"Immobility" Book Review
Written by Brian Evenson
2013, 256 pages, Fiction
Released on April 9th, 2013
I've read many genre-bending books, but very few that are absolute must-reads for fans of every genre. Brian Evenson's Immobility belongs to that rare second group. Evenson brings together sci-fi, horror, adventure, and post-apocalyptic fiction, slathers it with the kind of prose that's deemed "literary" (usually for lack of a better word), and serves it up wrapped up in a narrative packed with tension, strangeness, and an atmosphere somewhat reminiscent of Cormac McCarthy's The Road. Since categorizing this book presents such a challenge, I'll just call it freaking fantastic.
When Josef Horkai opens his eyes, confusion and pain make him wonder if it'd be better to return to his previous state of oblivion. Someone is there, taking care of him and monitoring his progress as he slowly regains consciousness. When awareness finally returns, it doesn't come accompanied by memory. Horkai doesn't know who he is, where he's been, or where he's currently being held. Rasmus, one of the men taking care of him, claims to be a friend. He can't fill in all the blanks, but fills in enough of them for Horkai to know he's been frozen for three decades, that a catastrophe destroyed the world outside, and that he has been thawed out because they need his help retrieving something. Unfortunately, the mission is not as easy as it sounds because Horkai is paralyzed from the waist down. With the help of Qanik and Qatik, two genetically engineered "mules," Horkai sets out to do what Rasmus asked him to do for his colony. However, the trip changes things and Horkai learns that Rasmus was not honest with him. What follows is an otherworldly, action-packed narrative about the future of mankind and Horkai's own quest for truth.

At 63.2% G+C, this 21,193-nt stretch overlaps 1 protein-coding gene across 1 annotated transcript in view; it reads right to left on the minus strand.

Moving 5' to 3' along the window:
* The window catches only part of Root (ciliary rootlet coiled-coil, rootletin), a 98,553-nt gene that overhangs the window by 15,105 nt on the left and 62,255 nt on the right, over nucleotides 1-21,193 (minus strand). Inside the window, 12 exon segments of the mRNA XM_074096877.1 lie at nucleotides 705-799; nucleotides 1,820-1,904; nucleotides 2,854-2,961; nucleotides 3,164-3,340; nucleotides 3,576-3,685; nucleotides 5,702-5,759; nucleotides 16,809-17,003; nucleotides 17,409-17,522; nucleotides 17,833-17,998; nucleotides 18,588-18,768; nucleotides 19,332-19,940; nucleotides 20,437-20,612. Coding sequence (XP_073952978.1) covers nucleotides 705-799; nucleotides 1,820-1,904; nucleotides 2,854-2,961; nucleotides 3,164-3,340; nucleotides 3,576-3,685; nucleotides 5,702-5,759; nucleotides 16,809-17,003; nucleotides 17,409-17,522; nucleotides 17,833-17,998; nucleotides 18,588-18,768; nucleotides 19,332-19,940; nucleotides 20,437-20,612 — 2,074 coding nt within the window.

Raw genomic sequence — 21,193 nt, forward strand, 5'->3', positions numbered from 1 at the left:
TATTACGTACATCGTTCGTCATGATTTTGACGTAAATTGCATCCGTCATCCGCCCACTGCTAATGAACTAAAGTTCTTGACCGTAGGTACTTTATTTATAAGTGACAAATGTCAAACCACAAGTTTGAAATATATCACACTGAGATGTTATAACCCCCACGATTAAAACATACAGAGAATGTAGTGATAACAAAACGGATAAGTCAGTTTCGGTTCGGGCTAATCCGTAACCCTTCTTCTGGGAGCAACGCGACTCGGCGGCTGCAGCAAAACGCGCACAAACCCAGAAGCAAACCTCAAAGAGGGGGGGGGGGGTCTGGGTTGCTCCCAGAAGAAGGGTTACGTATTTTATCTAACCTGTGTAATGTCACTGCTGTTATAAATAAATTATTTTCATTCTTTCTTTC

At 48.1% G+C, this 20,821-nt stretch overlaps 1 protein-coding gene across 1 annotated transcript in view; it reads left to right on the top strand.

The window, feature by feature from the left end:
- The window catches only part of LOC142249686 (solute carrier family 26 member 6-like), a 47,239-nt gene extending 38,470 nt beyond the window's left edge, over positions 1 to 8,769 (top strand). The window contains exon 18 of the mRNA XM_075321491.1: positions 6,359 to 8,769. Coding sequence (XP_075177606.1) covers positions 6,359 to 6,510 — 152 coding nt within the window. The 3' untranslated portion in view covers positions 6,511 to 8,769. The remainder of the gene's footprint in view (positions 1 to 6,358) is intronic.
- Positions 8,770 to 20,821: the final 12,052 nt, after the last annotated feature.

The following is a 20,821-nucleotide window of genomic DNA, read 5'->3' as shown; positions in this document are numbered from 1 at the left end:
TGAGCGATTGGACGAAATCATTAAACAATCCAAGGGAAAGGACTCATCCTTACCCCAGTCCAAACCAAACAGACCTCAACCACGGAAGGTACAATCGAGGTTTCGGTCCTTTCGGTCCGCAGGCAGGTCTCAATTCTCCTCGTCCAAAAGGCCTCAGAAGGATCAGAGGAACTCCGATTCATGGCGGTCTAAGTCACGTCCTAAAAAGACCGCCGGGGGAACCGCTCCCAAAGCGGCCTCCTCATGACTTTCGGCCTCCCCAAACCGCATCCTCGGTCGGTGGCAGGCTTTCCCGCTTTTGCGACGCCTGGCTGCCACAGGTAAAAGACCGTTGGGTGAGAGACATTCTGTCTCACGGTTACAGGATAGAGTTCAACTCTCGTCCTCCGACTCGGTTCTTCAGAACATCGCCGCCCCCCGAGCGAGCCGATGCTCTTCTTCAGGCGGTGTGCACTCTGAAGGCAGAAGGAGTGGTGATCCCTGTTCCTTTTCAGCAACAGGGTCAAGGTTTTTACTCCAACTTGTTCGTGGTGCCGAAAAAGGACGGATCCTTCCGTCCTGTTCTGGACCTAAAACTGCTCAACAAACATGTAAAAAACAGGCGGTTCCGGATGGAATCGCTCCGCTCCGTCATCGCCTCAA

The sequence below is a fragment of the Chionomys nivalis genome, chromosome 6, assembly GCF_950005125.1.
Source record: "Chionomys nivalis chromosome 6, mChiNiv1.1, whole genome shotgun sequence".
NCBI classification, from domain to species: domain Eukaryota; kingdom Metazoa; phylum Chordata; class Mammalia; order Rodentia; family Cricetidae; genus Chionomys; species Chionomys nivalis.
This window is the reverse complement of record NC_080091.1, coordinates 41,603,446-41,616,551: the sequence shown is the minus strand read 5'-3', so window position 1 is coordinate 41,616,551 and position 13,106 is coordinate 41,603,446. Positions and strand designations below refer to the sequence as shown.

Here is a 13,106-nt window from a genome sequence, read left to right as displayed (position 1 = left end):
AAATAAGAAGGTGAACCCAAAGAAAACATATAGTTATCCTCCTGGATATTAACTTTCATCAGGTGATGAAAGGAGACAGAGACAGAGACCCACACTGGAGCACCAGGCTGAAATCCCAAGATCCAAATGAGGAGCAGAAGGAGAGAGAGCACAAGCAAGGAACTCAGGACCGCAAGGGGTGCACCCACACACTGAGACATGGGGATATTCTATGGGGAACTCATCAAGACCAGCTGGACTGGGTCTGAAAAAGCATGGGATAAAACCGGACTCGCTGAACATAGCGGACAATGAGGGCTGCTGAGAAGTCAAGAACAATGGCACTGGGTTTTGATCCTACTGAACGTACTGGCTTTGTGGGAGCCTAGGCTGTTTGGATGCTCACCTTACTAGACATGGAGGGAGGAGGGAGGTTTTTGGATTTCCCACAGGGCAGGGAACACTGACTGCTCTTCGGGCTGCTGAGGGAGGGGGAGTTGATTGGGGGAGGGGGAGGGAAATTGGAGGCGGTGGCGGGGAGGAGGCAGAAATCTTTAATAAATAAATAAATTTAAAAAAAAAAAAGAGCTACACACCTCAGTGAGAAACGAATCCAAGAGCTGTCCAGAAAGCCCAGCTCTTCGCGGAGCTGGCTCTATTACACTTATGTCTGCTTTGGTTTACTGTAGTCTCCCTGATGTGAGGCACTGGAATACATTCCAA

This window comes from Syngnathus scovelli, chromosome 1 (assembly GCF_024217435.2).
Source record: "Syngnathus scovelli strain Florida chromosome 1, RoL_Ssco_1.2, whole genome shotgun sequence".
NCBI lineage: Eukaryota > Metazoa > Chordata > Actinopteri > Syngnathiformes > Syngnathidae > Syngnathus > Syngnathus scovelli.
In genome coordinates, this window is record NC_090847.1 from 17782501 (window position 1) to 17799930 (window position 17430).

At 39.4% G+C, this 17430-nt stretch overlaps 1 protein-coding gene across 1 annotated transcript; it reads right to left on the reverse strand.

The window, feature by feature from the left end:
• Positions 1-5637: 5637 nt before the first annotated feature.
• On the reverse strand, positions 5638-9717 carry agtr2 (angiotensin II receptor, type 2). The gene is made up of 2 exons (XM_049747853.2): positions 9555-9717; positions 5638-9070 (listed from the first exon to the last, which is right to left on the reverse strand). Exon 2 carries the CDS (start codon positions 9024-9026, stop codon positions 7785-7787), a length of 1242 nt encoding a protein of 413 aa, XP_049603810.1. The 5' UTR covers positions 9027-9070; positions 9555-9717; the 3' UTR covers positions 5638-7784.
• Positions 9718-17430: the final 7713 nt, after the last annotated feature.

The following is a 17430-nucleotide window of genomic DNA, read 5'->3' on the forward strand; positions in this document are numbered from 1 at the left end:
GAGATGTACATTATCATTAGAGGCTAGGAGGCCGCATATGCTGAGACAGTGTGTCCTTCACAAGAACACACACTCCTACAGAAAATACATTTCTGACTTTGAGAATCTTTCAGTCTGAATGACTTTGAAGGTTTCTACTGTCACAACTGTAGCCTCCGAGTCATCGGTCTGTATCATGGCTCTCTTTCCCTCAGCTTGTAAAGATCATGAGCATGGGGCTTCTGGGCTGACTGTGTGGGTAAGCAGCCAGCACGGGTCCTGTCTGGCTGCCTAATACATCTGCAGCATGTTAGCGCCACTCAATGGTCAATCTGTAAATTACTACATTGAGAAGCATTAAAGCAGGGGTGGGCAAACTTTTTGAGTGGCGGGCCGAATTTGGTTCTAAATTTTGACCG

Immobility grabs you immediately. The mystery surrounding Horkai, his health, his past, why he doesn't get sick outside like everyone else, the way Rasmus talks about the hive, the ruined landscape, the unquestioning zeal of the mules, the shady mission; it all adds up to a superb story that forces you to keep reading in order to find out what comes next. Then, once Horkai is on the shoulders of the mules, Evenson skillfully describes the scenery and allows the action and Horkai's doubts and growing knowledge to take center stage. The result is a very interesting narrative that moves along at a nice pace and keeps the surprises coming.
Evenson's prose is what truly makes Immobility unique. It'd be easy to give readers an idea of what they'll find in this book by asking them to imagine a dark, gritty, post-apocalyptic thriller co-authored by Franz Kafka and Cormac McCarthy as they try their best to channel William Gibson's gloomiest nightmares. However, that wouldn't do the author justice because, ultimately, the writing here is all Evenson's: a mix of great, straightforward storytelling and otherworldly poetry. If you're looking for a book that can comfortably be called literary sci-fi, look no further.
Immobility will ensnare you with its story, Horkai's journey, the mules' slow, inevitable weakening, and the descriptions of life struggling to make a comeback after the end of the world. However, when you turn the last page and realize what Evenson did, how he seamlessly brought together horror, noir, and science fiction, gave the story truly unpredictable turns, and kept you glued to the pages, that's when you'll take out a pen or pencil and write his name on the list of authors whose work you can't miss.
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